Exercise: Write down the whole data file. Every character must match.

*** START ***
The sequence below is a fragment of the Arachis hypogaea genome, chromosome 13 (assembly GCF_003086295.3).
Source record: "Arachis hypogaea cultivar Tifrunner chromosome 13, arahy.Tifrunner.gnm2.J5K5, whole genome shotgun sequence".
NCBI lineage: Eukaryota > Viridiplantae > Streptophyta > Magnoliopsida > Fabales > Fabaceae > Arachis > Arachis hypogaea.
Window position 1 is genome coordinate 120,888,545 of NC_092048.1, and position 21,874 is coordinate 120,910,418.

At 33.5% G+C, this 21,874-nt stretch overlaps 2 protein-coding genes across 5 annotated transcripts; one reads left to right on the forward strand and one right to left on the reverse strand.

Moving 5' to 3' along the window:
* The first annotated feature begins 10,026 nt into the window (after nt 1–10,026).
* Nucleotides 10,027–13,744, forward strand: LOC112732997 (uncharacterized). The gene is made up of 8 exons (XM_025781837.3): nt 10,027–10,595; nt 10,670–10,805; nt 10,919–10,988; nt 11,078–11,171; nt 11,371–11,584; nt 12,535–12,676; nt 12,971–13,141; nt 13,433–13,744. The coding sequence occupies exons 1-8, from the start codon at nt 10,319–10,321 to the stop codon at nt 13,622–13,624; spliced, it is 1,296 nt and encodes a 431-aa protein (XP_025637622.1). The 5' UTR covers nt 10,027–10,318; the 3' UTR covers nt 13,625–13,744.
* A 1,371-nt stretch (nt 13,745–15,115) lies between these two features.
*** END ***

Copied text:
The sequence below is a fragment of the Arachis hypogaea genome, chromosome 13 (assembly GCF_003086295.3).
Source record: "Arachis hypogaea cultivar Tifrunner chromosome 13, arahy.Tifrunner.gnm2.J5K5, whole genome shotgun sequence".
NCBI lineage: Eukaryota > Viridiplantae > Streptophyta > Magnoliopsida > Fabales > Fabaceae > Arachis > Arachis hypogaea.
Window position 1 is genome coordinate 120,888,545 of NC_092048.1, and position 21,874 is coordinate 120,910,418.

At 33.5% G+C, this 21,874-nt stretch overlaps 2 protein-coding genes across 5 annotated transcripts; one reads left to right on the forward strand and one right to left on the reverse strand.

Moving 5' to 3' along the window:
* The first annotated feature begins 10,026 nt into the window (after nt 1–10,026).
* Nucleotides 10,027–13,744, forward strand: LOC112732997 (uncharacterized). The gene is made up of 8 exons (XM_025781837.3): nt 10,027–10,595; nt 10,670–10,805; nt 10,919–10,988; nt 11,078–11,171; nt 11,371–11,584; nt 12,535–12,676; nt 12,971–13,141; nt 13,433–13,744. The coding sequence occupies exons 1-8, from the start codon at nt 10,319–10,321 to the stop codon at nt 13,622–13,624; spliced, it is 1,296 nt and encodes a 431-aa protein (XP_025637622.1). The 5' UTR covers nt 10,027–10,318; the 3' UTR covers nt 13,625–13,744.
* A 1,371-nt stretch (nt 13,745–15,115) lies between these two features.